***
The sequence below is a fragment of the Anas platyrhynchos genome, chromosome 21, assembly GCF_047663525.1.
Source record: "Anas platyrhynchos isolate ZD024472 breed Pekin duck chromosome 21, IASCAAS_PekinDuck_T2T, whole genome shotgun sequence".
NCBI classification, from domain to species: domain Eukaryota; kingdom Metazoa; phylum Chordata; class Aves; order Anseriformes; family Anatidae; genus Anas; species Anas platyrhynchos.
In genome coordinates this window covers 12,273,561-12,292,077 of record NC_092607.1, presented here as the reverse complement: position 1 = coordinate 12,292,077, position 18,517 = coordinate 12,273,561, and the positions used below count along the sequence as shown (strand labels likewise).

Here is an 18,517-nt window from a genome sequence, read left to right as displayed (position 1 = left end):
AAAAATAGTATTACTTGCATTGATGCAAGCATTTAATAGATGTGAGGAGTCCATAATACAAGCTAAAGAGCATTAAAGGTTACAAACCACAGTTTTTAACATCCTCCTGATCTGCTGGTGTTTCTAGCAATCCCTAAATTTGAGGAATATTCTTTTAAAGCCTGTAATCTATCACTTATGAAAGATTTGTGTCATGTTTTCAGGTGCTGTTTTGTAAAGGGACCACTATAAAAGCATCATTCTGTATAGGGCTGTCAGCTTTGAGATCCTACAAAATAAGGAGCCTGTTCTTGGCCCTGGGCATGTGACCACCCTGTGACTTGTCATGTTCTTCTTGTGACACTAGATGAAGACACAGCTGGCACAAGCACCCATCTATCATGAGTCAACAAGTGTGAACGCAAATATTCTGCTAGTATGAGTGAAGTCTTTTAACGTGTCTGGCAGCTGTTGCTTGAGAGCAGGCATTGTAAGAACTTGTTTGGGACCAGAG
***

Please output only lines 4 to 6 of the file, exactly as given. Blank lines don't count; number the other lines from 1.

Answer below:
In genome coordinates this window covers 12,273,561-12,292,077 of record NC_092607.1, presented here as the reverse complement: position 1 = coordinate 12,292,077, position 18,517 = coordinate 12,273,561, and the positions used below count along the sequence as shown (strand labels likewise).

Here is an 18,517-nt window from a genome sequence, read left to right as displayed (position 1 = left end):
AAAAATAGTATTACTTGCATTGATGCAAGCATTTAATAGATGTGAGGAGTCCATAATACAAGCTAAAGAGCATTAAAGGTTACAAACCACAGTTTTTAACATCCTCCTGATCTGCTGGTGTTTCTAGCAATCCCTAAATTTGAGGAATATTCTTTTAAAGCCTGTAATCTATCACTTATGAAAGATTTGTGTCATGTTTTCAGGTGCTGTTTTGTAAAGGGACCACTATAAAAGCATCATTCTGTATAGGGCTGTCAGCTTTGAGATCCTACAAAATAAGGAGCCTGTTCTTGGCCCTGGGCATGTGACCACCCTGTGACTTGTCATGTTCTTCTTGTGACACTAGATGAAGACACAGCTGGCACAAGCACCCATCTATCATGAGTCAACAAGTGTGAACGCAAATATTCTGCTAGTATGAGTGAAGTCTTTTAACGTGTCTGGCAGCTGTTGCTTGAGAGCAGGCATTGTAAGAACTTGTTTGGGACCAGAG